Oh good. Now we know what led Rex Tillerson to call Trump a moron, and it is just as hilarious and simultaneously disconcerting as you probably imagined it would be.
For anyone who somehow missed it, NBC reported last week that Rex Tillerson had become exasperated with Trump over the summer and, apparently at wit’s end, called the President a “f*&%ing moron” within earshot of more than a few people. Those people talked to NBC whose story reportedly threw Trump into a blind rage and prompted the White House to instruct Tillerson to hold an impromptu press conference to “refute” the “rumor.” Of course Tillerson, when asked directly if he called the President a “moron”, said this:
Reporter: Did you call Trump a moron?
Rex Tillerson: Um 🤐pic.twitter.com/8qPmpAWjcf
— Keith Boykin (@keithboykin) October 4, 2017
Right. So he called him a moron. Got it.
Well, fast forward to Tuesday and Trump was out challenging Tillerson to an IQ test, which the President assured Forbes he would win. Realizing how absurd that was, Forbes made it into a banner:
Yes, “in his own words.” Mensa as since offered to sponsor the “event.” “American Mensa would be happy to hold a testing session for President Trump and Secretary Tillerson,” Charles Brown, the group’s communications director, told The Hill.
So that brings us to Wednesday morning and NBC is out telling you what started the whole thing. As it turns out, Tillerson called Trump a “moron” after the President suggested he wanted to see a cartoonish “tenfold” increase in America’s nuclear arsenal.
No, really. Here’s more:
President Trump said he wanted what amounted to a nearly tenfold increase in the U.S. nuclear arsenal during a gathering this past summer of the nation’s highest ranking national security leaders, according to three officials who were in the room.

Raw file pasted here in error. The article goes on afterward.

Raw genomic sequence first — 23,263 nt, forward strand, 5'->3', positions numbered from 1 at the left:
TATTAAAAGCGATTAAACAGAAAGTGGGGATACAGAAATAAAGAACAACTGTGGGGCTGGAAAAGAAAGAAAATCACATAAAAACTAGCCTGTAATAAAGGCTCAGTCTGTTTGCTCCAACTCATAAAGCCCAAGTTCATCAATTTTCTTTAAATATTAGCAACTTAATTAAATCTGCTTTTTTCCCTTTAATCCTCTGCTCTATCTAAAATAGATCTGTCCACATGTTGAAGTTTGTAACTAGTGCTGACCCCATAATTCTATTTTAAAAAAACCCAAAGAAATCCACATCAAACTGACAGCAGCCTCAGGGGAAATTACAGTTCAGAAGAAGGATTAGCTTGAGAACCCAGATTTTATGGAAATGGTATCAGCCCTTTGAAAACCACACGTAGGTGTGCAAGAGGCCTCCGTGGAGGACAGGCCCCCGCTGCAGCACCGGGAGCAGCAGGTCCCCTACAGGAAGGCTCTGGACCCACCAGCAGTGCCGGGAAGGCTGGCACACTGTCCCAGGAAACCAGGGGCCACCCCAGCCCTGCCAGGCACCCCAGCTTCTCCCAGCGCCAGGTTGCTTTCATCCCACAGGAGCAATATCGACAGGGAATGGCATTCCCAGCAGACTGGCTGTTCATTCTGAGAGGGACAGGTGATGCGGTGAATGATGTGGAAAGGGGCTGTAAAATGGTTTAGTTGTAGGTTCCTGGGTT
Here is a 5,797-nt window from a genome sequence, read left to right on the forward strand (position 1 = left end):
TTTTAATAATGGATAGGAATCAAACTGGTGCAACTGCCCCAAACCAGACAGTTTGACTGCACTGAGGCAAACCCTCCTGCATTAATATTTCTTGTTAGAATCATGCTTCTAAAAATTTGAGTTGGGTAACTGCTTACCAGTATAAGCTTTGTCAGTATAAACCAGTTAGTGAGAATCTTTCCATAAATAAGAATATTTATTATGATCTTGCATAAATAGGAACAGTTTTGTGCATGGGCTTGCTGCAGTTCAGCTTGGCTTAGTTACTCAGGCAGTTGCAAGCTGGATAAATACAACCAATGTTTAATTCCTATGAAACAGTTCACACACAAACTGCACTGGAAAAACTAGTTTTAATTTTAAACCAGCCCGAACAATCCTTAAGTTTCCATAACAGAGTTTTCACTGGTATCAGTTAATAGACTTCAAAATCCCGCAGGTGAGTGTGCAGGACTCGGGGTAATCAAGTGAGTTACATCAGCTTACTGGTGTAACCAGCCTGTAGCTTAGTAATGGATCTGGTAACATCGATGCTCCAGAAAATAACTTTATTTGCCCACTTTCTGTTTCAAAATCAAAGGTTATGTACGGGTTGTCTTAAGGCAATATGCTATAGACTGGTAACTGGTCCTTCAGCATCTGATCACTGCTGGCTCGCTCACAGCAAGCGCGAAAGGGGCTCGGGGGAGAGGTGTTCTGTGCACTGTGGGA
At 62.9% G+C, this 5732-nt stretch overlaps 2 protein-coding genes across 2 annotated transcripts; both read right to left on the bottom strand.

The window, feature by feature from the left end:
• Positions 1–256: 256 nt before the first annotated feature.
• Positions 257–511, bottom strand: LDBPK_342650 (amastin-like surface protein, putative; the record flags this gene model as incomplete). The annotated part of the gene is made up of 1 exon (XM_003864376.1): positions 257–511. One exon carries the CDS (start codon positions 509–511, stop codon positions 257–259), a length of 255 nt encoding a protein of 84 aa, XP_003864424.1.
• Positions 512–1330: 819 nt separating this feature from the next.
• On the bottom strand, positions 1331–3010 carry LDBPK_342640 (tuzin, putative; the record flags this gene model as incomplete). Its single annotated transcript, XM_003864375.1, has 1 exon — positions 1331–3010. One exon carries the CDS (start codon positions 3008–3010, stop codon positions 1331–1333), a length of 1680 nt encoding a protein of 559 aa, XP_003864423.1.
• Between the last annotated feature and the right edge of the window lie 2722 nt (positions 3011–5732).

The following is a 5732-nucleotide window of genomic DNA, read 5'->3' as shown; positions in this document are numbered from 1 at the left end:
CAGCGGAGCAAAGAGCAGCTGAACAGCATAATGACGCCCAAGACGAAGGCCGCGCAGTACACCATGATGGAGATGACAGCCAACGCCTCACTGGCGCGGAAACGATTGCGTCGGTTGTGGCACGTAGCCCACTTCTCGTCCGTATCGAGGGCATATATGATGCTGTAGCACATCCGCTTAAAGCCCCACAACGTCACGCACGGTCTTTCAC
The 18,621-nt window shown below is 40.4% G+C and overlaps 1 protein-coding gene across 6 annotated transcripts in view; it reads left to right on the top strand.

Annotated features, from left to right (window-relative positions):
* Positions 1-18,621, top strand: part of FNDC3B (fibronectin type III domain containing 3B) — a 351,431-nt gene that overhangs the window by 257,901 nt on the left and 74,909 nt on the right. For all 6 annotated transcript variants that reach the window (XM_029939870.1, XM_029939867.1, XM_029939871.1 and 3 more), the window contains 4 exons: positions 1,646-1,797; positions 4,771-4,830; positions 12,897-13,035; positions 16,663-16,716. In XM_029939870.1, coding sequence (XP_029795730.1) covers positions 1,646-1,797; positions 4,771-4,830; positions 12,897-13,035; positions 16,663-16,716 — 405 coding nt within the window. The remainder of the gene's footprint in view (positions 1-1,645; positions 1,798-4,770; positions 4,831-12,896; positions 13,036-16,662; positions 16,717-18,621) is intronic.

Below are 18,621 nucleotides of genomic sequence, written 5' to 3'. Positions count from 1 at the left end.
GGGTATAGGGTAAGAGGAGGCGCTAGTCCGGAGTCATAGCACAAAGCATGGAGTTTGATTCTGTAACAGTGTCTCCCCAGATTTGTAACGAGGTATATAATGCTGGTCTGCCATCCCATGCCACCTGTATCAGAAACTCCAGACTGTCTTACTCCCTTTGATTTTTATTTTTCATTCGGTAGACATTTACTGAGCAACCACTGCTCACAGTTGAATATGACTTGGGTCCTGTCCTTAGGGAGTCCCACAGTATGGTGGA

Trump’s comments, the officials said, came in response to a briefing slide he was shown that charted the steady reduction of U.S. nuclear weapons since the late 1960s. Trump indicated he wanted a bigger stockpile, not the bottom position on that downward-sloping curve.
The July 20 meeting was described as a lengthy and sometimes tense review of worldwide U.S. forces and operations. It was soon after the meeting broke up that officials who remained behind heard Tillerson say that Trump is a “moron.”
Ok, so just let that sink in. Donald Trump was shown a simple line chart of America’s nuclear arsenal and because he didn’t want to be the President who was sitting “at the bottom position on that downward-sloping curve,” he apparently suggested that we ramp it up tenfold.
Again, let that sink in. Donald Trump tried to make a decision to exponentially increase America’s nuclear arsenal (which, by the way, he commands) because he didn’t like the look of a chart. NBC goes on:
The president’s comments during the Pentagon meeting in July came in response to a chart shown during the meeting on the history of the U.S. and Russia’s nuclear capabilities that showed America’s stockpile at its peak in the late 1960s, the officials said. Some officials present said they did not take Trump’s desire for more nuclear weapons to be literally instructing the military to increase the actual numbers. But his comments raised questions about his familiarity with the nuclear posture and other issues, officials said.
Yes, his comments “raised questions about his familiarity with the nuclear posture and other issues” where “other issues” means that if you are suggesting a tenfold increase in the nuclear arsenal based on one slide in a PowerPoint, there’s reason to ask if you are competent enough to understand any “issues.”
And it got worse. This has already been reported, but since NBC mentions it again, it’s worth repeating. The meeting described above came just one day after Trump shocked his national security team by telling the military to fire the commander of U.S. forces in Afghanistan whose advice he compared “to that of a New York restaurant consultant whose poor judgment cost a business valuable time and money.”
So yeah. Moron. Mentally deranged dotard. And also the President of the United States, in charge of a nuclear weapons arsenal that, if he had his way, would be ten times larger.